Reflecting on a July 4th Favorite: Yankee Doodle Dandy

Yankee Doodle Dandy, 1942 (Through 2:46)

Anyone who knows movies knows that the brass section of the Warner Bros. Studio Orchestra was like no other. Whether scoring a Bugs Bunny cartoon, Bogart film or Errol Flynn swashbuckler, their trumpets are instantly recognizable, and warming to the soul.

Like in Yankee Doodle Dandy, the 1942 James Cagney film that won him an Oscar for Best Actor portraying the song and dance man and Broadway actor/composer/producer, George M. Cohan — who crafted the famous songs Grand Old Flag, Over There, Give My Regards to Broadway, and of course the title song. The above scene is one of the greatest musical dance numbers ever put on film.

Here on this July 4th weekend, hearing those heralding trumpets again, and through all my years, I was reminded how special this film has been to our family in so many ways.

My mother always says that when I was just a toddler, I’d get up on the piano bench during the famous scene above, and I would start dancing with glee on my face.

As a bigger kid, I’d practice and practice this dance routine in the living room or garage and imitate it best I could — as well as the final scene when the elder George dances down the stairs of the White House after receiving the Congressional Medal of Honor from FDR:

Then as a pre-teen, I was struck by what a bratty stage kid young George was, and how his arrogance hurt his family’s opportunities on the vaudeville circuit. And yet I loved how wonderfully kind and humble he became later in life, with the right discipline, guidance and wisdom from his family and friends. Strong yet gentle. It made me think of my own parents raising us while juggling so many demands — their example, and Cohan’s, made me want to be a better writer for the stage myself, and a better person.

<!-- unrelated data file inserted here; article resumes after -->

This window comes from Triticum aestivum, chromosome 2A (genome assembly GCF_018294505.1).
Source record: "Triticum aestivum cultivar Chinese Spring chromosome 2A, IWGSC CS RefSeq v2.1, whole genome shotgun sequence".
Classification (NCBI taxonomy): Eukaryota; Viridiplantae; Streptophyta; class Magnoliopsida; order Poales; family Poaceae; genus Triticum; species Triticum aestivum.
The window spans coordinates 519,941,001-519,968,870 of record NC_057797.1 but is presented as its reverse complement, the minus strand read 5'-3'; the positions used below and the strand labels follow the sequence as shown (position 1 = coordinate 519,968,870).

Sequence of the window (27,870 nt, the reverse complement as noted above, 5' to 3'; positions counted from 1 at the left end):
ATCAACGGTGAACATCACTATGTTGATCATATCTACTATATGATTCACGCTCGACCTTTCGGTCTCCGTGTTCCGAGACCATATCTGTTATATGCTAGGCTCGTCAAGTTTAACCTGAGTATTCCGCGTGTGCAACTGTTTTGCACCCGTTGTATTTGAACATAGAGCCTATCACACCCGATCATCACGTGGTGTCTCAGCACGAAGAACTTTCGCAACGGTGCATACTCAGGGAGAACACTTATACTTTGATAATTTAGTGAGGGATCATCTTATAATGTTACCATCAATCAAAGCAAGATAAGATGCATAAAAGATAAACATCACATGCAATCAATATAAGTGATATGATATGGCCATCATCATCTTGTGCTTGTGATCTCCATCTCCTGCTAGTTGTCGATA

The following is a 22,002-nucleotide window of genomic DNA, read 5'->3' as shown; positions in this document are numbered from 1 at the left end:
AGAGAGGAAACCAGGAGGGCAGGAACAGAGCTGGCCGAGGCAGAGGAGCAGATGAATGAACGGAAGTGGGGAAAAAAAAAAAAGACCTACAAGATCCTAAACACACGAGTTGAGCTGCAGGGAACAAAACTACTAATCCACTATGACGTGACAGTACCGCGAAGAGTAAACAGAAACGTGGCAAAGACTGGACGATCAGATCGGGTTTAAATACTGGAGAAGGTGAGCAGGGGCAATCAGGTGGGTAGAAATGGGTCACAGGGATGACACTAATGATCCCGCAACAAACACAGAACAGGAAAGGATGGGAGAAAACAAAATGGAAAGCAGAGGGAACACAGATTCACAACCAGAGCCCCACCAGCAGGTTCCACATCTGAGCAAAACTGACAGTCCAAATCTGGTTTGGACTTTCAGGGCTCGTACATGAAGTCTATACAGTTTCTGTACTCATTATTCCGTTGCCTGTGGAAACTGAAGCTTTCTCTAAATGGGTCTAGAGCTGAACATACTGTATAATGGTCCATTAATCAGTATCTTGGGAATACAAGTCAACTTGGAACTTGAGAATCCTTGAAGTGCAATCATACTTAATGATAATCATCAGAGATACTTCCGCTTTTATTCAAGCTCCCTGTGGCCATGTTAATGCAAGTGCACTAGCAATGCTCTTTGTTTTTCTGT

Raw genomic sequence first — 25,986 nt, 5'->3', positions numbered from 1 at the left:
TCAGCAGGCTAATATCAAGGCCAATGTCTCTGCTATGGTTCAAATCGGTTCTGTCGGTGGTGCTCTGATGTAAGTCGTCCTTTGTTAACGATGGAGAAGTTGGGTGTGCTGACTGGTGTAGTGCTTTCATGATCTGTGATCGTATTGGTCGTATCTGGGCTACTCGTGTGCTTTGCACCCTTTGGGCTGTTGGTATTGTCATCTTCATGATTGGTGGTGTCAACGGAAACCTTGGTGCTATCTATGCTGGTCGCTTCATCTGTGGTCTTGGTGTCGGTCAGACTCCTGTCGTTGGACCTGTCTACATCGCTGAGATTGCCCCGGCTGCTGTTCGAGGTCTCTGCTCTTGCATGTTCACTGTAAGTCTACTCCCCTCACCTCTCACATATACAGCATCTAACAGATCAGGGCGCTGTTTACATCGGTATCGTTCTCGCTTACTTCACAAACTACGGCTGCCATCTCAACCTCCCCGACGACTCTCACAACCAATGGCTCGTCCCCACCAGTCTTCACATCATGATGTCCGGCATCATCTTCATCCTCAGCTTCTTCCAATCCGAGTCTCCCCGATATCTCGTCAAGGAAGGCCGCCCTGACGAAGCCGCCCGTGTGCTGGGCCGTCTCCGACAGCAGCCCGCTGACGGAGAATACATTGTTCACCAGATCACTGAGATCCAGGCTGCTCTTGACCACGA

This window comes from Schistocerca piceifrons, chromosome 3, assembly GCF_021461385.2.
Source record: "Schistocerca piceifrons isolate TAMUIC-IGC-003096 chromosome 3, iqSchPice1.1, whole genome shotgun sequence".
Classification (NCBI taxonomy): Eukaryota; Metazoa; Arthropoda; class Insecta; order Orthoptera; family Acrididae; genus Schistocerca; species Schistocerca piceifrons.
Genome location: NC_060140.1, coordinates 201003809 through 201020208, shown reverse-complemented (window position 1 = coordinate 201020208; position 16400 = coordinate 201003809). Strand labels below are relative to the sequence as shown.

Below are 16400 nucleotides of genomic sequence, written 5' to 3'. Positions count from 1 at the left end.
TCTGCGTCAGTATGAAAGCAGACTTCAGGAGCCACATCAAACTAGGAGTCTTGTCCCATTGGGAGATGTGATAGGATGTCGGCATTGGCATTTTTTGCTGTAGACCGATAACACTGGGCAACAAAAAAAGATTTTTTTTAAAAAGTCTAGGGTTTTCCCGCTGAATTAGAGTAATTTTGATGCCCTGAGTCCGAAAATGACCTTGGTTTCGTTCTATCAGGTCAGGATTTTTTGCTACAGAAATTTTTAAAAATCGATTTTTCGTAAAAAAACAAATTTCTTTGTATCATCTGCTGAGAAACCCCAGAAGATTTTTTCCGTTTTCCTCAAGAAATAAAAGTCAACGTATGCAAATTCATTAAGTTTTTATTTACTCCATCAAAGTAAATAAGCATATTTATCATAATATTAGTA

Later, the film shaped my view of our country, of how art can touch people in times of crisis, and how our personal integrity and loyalty to family are far more important than our success.

And finally, now more than ever, watching it with our daughters, this film reminds me that I’m so grateful for the freedom to live each day that comes our way, to worship God, to celebrate together as family and friends on weekends like this, and to share the truths that matter most with our precious children.

My mother thanks you…

My father thanks you…

My sister thanks you…

And I thank you…

Onward!

Tips for Teenage Writers

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A few months ago I had the privilege of speaking at a theater event sponsored by Playwrights Project, a fantastic organization which uses drama-based activities to teach literacy and communication skills to youth and seniors. They also sponsor the California Young Playwrights Contest, professionally producing winning plays by writers under age 19.  They produced my first play as a teenager and were instrumental in my becoming a writer.

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On this special night I got to speak to the teen finalists and winners of this year’s Contest, being produced this month of January and premiering this coming week (http://www.playwrightsproject.org/PBYW.htm).

I hope these words are an encouragement to writers of all ages.

———–

Great to be with you tonight and congratulations to all the finalists and winners!

To me you’re all winners, because I wrote three plays over three years, before being a winner of the California Young Playwrights Contest, and each year I took the page of written comments they sent me, you know what I’m talking about — I took those comments to heart and tried to do better the next time. And the next time, and the next time. For that habit of seeking improvement, for those practical examples of how to work past mistakes and weaknesses toward success, I’m forever grateful to Playwrights Project, because those lessons have served me well in writing and life ever since.